Actually, not so much. Turns out, even though the RFP had all the right sentiments about wanting to evolve (and clarify) the vision of the institution — how they make strategic decisions, how they hire, how they’re organized, their go-to-market strategy, the stance they take out in the world — the immediate ask was much more tactical. As is often the case, the team was preoccupied with what they knew they wanted (a new logo, a new website, etc.), not what they didn’t know they needed (a more acute understanding of their audience and a more clear-eyed sense of purpose). They’d been focusing on deliverables, because that’s where they felt the most urgency. Plus, as we were soon to discover, it’s sometimes difficult to connect the dots and see how solving the more deep-seated structural issues first actually makes solving everything else way, way easier. Sometimes it’s hard to see value in getting to know your customers before you get busy creating a bunch of lovely, traditional artifacts of brand. But that’s not really something they wanted to hear. They seemed to think that the new logo would be a meaningful enough symbol of change. But they didn’t seem committed to explicitly examining themselves and engineering that change deliberately. Or at least that’s what our spider senses were telling us as we prepped our initial take on scope.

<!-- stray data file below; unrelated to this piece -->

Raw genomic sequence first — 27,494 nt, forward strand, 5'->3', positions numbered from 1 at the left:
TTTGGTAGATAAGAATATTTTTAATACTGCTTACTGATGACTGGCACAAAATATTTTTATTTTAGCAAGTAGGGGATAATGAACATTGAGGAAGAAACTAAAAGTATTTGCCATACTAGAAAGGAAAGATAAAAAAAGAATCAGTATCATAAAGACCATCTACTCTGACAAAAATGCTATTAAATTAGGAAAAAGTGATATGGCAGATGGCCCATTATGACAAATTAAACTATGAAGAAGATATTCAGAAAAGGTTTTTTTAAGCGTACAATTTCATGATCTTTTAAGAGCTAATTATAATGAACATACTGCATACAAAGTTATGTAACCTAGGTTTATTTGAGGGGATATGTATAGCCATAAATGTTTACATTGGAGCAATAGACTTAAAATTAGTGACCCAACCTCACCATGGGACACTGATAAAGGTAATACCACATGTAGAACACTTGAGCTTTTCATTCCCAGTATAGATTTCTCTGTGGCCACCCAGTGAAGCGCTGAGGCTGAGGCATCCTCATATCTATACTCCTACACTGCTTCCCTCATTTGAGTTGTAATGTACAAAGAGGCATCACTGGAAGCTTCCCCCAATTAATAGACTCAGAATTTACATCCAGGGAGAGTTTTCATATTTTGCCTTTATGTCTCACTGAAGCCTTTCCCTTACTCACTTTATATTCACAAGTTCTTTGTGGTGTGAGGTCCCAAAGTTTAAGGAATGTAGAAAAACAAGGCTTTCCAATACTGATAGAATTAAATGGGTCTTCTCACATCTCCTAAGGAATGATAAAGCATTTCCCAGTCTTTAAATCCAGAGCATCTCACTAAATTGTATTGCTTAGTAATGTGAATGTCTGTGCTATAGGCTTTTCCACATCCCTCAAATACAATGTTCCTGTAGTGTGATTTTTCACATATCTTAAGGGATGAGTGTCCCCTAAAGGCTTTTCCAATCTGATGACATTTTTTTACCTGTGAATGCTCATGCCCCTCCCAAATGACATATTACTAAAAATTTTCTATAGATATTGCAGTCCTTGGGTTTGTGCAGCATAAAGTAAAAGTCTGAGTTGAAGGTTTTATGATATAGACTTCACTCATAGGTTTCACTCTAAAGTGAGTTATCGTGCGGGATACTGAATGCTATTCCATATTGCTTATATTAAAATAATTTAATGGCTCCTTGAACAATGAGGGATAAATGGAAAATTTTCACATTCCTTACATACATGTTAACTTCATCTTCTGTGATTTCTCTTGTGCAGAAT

Funnily enough, at precisely the same moment, we were in the midst of wrapping up another (very different) project for another (very different) client. Can’t say much about them either, as the engagement is still coming to fruition. But, here’s the short version. They’re a young, groundbreaking unicorn start-up that had nailed one hairy but unglamorous problem for small to medium sized businesses brilliantly. And now, as their (satisfied) customers were growing, they needed to find new ways to grow with them — ideally by serving their increasingly nuanced needs with equal panache. But they had a sense that maybe they needed a gut check on what those needs might be.